Stalin

A sweeping history of Russian power in the world, and of Stalin’s power in Russia (recast as the Soviet Union), full of surprises, with uncanny echoes of today’s realities.

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Stephen Kotkin

is the John P. Birkelund Professor in History and International Affairs at Princeton University, where he has taught since 1989. He is also a Research Fellow at the Hoover Institution at Stanford University.

Weimar: the Analogy in History

Historical analogies come all too easily and invariably mislead.  In the 1990s, the Weimar analogy, in relation to Russia, was ubiquitous.  Post-Soviet Russia suffered an economic collapse worse than what most countries had suffered in the 1930s Great Depression.  Commentators observing Russia’s agony, as well as its nationalist clowns (like Vladimir Zhirinovsky), perceived a replay of Germany’s democratic republic giving way to Nazism.  This was wrong, as I argued at the time – but now?

Fascist-like regimes can only result from concerted political action, not economic distress, but in that light much has happened.  Russia’s constitutional order after 1991, even more than Germany’s in the 1920s, never coalesced and in the 2000s was transformed into Putin’s personalistic dictatorship, built up over many years of dedicated work.  Of late what we see is even more: rabid promotion of a hateful, prideful nationalism as well as of stormtroopers (albeit in the tens of thousands rather than Weimar Germany’s millions).  Drumbeats about Russia as an exceptional or providential power are being reinforced by still more relentless accusations of Western, especially American, treachery to sabotage or outright dismember the country.  True, resentment at American power is hardly confined to Russia; on the contrary, together with social conservatism, it is one of the most globally resonant ideologies, strong in China, Iran, Turkey, Germany.  But in Russia, the anti-Americanism has acquired particular potency in combination with an enforced state of siege, and could help inspire and justify mass violence.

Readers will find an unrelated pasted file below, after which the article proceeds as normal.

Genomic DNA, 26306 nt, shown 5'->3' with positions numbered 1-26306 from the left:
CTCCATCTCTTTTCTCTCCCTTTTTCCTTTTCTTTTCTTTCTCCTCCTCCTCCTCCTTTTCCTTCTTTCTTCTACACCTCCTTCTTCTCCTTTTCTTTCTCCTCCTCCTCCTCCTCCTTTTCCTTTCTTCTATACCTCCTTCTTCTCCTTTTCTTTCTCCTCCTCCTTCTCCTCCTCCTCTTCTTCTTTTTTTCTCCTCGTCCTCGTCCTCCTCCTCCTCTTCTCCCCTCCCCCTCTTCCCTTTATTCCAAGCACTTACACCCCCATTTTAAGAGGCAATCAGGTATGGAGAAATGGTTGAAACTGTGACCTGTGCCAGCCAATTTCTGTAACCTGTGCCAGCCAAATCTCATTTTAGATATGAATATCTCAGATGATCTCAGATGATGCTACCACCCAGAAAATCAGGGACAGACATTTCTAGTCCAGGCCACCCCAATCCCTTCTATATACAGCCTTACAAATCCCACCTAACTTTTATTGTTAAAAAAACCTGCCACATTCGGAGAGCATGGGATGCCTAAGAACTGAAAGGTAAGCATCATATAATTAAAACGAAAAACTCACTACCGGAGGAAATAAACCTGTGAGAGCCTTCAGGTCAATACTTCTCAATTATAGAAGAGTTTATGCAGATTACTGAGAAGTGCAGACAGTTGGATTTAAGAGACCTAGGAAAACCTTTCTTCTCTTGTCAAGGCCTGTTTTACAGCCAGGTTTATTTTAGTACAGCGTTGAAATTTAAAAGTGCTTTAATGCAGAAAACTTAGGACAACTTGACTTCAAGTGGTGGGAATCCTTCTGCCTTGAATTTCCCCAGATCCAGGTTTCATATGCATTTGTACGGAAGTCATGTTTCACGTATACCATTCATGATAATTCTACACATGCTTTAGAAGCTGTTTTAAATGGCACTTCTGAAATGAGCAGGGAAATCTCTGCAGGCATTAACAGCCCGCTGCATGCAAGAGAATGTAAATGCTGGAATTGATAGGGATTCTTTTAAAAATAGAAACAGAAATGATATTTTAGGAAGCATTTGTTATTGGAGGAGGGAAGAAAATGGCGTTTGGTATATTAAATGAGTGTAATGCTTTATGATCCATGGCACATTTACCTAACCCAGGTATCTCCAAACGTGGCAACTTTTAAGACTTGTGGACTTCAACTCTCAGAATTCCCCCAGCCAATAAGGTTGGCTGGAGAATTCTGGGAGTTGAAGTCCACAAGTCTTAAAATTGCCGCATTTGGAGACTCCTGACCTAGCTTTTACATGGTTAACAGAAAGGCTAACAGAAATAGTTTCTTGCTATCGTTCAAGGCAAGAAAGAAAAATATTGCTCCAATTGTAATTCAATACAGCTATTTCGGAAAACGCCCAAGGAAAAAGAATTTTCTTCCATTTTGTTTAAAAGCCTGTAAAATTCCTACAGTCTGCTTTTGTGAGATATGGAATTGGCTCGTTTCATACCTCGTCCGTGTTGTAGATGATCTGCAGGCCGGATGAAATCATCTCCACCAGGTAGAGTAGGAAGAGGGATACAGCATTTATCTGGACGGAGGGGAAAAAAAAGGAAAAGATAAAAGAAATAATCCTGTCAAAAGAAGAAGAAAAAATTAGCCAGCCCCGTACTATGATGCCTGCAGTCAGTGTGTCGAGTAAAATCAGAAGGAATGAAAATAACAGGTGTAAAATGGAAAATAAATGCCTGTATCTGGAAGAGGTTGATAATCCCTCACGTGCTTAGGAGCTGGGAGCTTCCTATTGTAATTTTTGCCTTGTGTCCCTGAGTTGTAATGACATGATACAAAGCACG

Putin appears able – should he so desire – to ratchet up the emotional appeals to a “special destiny” and “a stab in the back,” as well as, crucially, the street paramilitaries.  Were the popular Russian leader to opt for that path – a big if – Russia would not come to resemble Nazism.  But it could become a fascist-style regime, not just the repressive, kleptocratic, “patriotic” one of today.  This is not a prediction.  And one should not make the regime’s propaganda seem 100 percent efficacious, or overlook the countervailing tendencies in Russian society.  As in the 1930s and Hitler’s revolution, much depends on the domestic establishment, and on the behavior of foreigner powers.